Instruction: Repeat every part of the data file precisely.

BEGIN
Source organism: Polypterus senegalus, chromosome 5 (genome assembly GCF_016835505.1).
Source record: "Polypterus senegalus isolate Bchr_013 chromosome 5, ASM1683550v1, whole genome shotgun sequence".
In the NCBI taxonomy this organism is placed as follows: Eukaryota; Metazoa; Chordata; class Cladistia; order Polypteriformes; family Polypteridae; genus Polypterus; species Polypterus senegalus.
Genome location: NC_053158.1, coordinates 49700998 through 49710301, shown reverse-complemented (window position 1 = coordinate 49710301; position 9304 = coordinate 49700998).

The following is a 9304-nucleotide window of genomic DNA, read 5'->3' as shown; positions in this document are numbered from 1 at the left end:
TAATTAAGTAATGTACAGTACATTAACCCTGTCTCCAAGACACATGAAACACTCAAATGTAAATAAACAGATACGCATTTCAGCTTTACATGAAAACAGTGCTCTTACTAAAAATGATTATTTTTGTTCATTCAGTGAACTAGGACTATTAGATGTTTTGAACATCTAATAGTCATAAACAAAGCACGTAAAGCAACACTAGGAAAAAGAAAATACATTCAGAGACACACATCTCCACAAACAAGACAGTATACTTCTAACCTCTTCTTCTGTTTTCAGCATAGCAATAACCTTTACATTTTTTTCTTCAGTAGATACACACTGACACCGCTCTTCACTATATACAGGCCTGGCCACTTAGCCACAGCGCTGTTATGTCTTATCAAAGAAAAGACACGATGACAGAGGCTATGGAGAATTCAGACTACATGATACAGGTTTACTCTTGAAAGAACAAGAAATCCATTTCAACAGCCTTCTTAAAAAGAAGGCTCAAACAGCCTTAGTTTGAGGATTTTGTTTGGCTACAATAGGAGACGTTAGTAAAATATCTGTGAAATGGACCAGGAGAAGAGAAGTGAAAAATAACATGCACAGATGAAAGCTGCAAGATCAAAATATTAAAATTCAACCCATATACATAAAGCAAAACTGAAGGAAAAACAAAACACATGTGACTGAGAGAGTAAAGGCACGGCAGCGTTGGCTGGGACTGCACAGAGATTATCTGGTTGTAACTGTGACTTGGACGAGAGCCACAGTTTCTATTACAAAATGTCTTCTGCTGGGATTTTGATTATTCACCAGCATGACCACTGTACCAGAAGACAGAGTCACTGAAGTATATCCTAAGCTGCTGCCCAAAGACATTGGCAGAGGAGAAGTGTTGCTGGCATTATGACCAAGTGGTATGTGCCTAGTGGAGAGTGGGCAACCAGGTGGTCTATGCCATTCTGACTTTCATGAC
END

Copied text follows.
Source organism: Polypterus senegalus, chromosome 5 (genome assembly GCF_016835505.1).
Source record: "Polypterus senegalus isolate Bchr_013 chromosome 5, ASM1683550v1, whole genome shotgun sequence".
In the NCBI taxonomy this organism is placed as follows: Eukaryota; Metazoa; Chordata; class Cladistia; order Polypteriformes; family Polypteridae; genus Polypterus; species Polypterus senegalus.
Genome location: NC_053158.1, coordinates 49700998 through 49710301, shown reverse-complemented (window position 1 = coordinate 49710301; position 9304 = coordinate 49700998).

The following is a 9304-nucleotide window of genomic DNA, read 5'->3' as shown; positions in this document are numbered from 1 at the left end:
TAATTAAGTAATGTACAGTACATTAACCCTGTCTCCAAGACACATGAAACACTCAAATGTAAATAAACAGATACGCATTTCAGCTTTACATGAAAACAGTGCTCTTACTAAAAATGATTATTTTTGTTCATTCAGTGAACTAGGACTATTAGATGTTTTGAACATCTAATAGTCATAAACAAAGCACGTAAAGCAACACTAGGAAAAAGAAAATACATTCAGAGACACACATCTCCACAAACAAGACAGTATACTTCTAACCTCTTCTTCTGTTTTCAGCATAGCAATAACCTTTACATTTTTTTCTTCAGTAGATACACACTGACACCGCTCTTCACTATATACAGGCCTGGCCACTTAGCCACAGCGCTGTTATGTCTTATCAAAGAAAAGACACGATGACAGAGGCTATGGAGAATTCAGACTACATGATACAGGTTTACTCTTGAAAGAACAAGAAATCCATTTCAACAGCCTTCTTAAAAAGAAGGCTCAAACAGCCTTAGTTTGAGGATTTTGTTTGGCTACAATAGGAGACGTTAGTAAAATATCTGTGAAATGGACCAGGAGAAGAGAAGTGAAAAATAACATGCACAGATGAAAGCTGCAAGATCAAAATATTAAAATTCAACCCATATACATAAAGCAAAACTGAAGGAAAAACAAAACACATGTGACTGAGAGAGTAAAGGCACGGCAGCGTTGGCTGGGACTGCACAGAGATTATCTGGTTGTAACTGTGACTTGGACGAGAGCCACAGTTTCTATTACAAAATGTCTTCTGCTGGGATTTTGATTATTCACCAGCATGACCACTGTACCAGAAGACAGAGTCACTGAAGTATATCCTAAGCTGCTGCCCAAAGACATTGGCAGAGGAGAAGTGTTGCTGGCATTATGACCAAGTGGTATGTGCCTAGTGGAGAGTGGGCAACCAGGTGGTCTATGCCATTCTGACTTTCATGAC